Bheki Cele and Khehla-Sitole

By Themba Khumalo

My heart overflows with inexpressible repugnance when I think about the political pomp and show, in sync with the disgusting self-contradictions, by which we are bombarded almost daily.

Deep down in my heart of hearts, there is indescribable abhorrence for the corrupt and servitude-promoting swindlers who pass themselves off as leaders who are committed to making South Africa a prosperous country.

What they say and do is chalk and cheese. They are hypocrites whose indisputable talent has created fertile ground for women-flogging, cradle-plundering, inequality and suffering. The words of great promises that tumble from their mouths and the illusionary actions they pretend to take are the ultimate climax of the whole shebang of misnomers.

It does not take a genius to realise that, as citizens, we have been placed smack in the middle of the road filled with speeding cars that are loaded with the daring of all frauds, and the grossest of all slander… and the drivers are an audacious bunch of swashbucklingweirdos.

There has never been a perfect case of theft of the robe of liberty to clothe the ever-demanding devil of deceit and greed.

Greed breathes life into factionalism, leaving us with leaders who are all bark but no bite. If they do bite, they do it to those who, just like them, seek access to power and the benefits that accompany it. It is therefore no surprise that our crime levels are frighteningly high and violent.

One is tempted to even say the real surprise here is that violent crime is not worse than it already is. When one takes into account our brutal past, poverty and inequality, which continue to increase because of the resounding failure of the ANC, we are somewhat lucky that we have not reached an apocalypse.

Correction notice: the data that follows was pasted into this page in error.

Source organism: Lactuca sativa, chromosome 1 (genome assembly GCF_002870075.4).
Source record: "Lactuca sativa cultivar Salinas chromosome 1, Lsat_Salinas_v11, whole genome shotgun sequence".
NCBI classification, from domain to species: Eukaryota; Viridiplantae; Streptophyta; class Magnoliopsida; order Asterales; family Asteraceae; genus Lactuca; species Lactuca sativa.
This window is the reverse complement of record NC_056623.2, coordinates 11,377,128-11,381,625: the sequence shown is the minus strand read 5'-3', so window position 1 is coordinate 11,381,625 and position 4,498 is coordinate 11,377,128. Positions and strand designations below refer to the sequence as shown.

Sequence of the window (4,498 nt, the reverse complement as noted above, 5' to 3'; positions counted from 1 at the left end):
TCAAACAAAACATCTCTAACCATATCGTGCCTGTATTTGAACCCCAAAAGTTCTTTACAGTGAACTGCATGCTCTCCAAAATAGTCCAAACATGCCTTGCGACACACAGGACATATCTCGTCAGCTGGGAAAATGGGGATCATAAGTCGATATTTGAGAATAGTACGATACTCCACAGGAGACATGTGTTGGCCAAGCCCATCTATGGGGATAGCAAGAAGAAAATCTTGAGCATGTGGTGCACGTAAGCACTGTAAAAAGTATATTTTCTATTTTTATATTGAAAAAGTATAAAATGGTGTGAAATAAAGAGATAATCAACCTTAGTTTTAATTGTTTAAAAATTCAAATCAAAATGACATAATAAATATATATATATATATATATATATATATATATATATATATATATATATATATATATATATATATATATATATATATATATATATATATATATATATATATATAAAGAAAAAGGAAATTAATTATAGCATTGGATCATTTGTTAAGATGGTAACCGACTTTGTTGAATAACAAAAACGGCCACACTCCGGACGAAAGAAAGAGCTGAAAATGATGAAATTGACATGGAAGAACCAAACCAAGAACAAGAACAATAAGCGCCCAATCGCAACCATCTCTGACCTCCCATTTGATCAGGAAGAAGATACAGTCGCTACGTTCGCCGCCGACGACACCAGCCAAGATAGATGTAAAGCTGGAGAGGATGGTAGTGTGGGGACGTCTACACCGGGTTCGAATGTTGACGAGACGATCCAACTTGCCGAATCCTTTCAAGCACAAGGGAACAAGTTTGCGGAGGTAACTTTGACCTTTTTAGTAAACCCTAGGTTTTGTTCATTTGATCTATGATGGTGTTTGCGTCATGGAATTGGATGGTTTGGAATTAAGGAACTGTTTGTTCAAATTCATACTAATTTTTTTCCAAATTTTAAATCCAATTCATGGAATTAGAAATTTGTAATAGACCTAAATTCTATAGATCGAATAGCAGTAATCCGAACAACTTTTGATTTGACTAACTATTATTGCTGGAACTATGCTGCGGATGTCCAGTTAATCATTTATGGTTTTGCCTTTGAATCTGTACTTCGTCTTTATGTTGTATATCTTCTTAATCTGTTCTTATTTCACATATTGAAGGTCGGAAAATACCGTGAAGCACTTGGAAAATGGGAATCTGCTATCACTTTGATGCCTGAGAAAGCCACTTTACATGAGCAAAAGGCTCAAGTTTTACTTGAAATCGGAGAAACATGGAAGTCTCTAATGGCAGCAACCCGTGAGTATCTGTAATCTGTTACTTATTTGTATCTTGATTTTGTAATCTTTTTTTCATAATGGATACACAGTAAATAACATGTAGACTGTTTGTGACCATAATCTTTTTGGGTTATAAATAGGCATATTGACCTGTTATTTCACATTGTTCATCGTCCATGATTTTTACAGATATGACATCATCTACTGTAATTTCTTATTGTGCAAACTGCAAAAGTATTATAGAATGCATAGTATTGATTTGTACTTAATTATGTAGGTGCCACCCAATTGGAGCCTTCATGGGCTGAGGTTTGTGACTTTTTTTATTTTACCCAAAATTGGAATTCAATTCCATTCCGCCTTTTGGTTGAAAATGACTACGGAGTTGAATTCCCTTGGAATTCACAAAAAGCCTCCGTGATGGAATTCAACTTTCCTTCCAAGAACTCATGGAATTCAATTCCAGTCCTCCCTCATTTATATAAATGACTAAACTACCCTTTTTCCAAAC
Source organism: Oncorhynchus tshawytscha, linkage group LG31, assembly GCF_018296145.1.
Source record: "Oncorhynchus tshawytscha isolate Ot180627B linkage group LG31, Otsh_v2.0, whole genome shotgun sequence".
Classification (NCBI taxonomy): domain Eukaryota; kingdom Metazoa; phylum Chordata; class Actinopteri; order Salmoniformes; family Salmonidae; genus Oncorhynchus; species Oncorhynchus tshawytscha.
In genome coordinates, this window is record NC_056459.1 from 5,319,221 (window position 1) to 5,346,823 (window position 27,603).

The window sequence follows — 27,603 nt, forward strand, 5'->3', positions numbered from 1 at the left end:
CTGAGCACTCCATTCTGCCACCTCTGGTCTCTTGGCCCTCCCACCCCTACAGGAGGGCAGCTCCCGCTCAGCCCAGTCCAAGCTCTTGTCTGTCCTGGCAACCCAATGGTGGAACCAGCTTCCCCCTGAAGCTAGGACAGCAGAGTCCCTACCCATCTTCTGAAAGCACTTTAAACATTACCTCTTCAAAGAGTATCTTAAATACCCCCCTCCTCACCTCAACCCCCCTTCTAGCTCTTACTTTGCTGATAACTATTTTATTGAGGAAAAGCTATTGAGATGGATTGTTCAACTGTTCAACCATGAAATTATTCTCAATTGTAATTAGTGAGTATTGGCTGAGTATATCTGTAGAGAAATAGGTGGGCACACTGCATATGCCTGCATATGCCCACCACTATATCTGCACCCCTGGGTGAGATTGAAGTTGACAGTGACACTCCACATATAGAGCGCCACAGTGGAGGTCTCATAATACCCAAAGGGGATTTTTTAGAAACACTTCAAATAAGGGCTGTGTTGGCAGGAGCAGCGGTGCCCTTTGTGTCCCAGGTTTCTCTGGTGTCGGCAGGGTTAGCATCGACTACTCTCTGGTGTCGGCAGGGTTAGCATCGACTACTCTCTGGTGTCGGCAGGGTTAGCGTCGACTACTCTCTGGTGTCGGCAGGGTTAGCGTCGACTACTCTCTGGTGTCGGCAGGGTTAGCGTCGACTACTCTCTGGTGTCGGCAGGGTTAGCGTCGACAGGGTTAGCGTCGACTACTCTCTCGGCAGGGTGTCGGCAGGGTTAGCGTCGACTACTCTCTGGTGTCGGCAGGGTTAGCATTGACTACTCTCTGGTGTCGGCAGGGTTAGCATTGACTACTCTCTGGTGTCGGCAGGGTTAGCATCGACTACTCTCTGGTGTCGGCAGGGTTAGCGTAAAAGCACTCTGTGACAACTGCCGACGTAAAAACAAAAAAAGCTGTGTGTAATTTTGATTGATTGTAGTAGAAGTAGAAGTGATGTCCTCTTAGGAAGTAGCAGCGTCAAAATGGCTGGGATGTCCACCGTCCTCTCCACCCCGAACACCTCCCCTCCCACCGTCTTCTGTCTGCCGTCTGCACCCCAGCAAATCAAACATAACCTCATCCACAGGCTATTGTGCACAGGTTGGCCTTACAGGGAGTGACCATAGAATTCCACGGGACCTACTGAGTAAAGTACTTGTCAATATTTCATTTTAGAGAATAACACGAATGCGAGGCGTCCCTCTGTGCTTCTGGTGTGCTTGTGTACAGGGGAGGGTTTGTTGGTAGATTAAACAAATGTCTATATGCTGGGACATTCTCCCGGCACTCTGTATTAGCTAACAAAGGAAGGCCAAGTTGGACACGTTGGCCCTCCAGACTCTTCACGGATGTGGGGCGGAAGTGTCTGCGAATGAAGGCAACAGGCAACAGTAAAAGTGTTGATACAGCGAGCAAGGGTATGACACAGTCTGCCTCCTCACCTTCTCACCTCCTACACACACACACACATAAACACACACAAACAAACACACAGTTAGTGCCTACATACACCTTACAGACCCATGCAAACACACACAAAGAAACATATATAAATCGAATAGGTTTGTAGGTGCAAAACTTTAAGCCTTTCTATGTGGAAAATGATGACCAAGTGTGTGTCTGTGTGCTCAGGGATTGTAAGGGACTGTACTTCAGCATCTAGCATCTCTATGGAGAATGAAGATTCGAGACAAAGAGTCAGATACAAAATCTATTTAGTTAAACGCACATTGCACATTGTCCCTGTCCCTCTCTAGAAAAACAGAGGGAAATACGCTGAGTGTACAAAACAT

Only a greedy ignoramus is in denial that our country is failing because of crooked, dishonest and kleptomaniacal leaders who have a healthy disrespect for the rule of law. With so much graft that goes unpunished it is little wonder that citizens have lost confidence in the state’s ability to create some smidgeon of safety and security.

The level of deception by artful subterfuge or sophistry in what passes for intelligence service and policing, aids and gives the green light to the commission of crime. Living in a country where the police are stuck at the crossroads enables organised crime to thrive, is depressing.

Rather than being a powerful crime-buster outfit, the SAPS has buckled and collapsed under the pressure of political bickering and hypocrisy. The police service has become a depressingly higgledy-piggledy amphitheatre of squabbling, betrayal and weighed down by a litany of allegations and accusations.

Leaders who are not above using chicanery to stay in power are weakening governance and putting the country’s security at massive risk.

How can we not be at risk when the SAPS, from its top brass down to the constable at the police station, is bedevilled by impropriety and dishonesty?

In February, the country’s first citizen pointed the dismissal gun at the country’s top cop Khehla Sitole and pulled the trigger. In a statement released by the presidency at the time, we were served some fable that President Cyril Ramaphosa and Sitole came to an agreement that the premature end of the commissioner’s contract was in Mzansi’s best interest.

It is a well-known fact that Sitole was at loggerheads with the Minister of Police, Bheki Cele, who is viewed as one of Ramaphosa’s highly dependable wingman in the ANC.

Sitole has made the list of national police commissioners who prematurely left before the end of their contracts – a clear sign of an office that is extremely politicised.

Hostilities between the two gained momentum during last July’s violent and deadly unrest.

Cele, who has earned an undesirable reputation as a goofy motormouth over slurs, inaccuracies and insults, slashed Sitole, during an inquiry by the South African Human Rights Commission into the July 2021 riots.

This power hungry jester added blundering as part of his fashionable hats and told the inquiry in December Sitole was nowhere to be seen throughout the whole unrest. He lambasted Sitole, saying if he had shown “better leadership”, the police would not have been caught napping.

In essence, he blamed Sitole for the security cluster of our country for being unaware and caught offside by the magnitude of the riots.

Cele’s disingenuity is as a rotten as tomatoes dumped at a landfill. He is part of the system that continues to shackle the fair implementation of the rule of law. The laws of Mzansi are shown the middle finger by the same screwballs whose responsibility is to make and enforce the law. So, any failure by the safety and security of state institutions cannot be put on the shoulders of one person.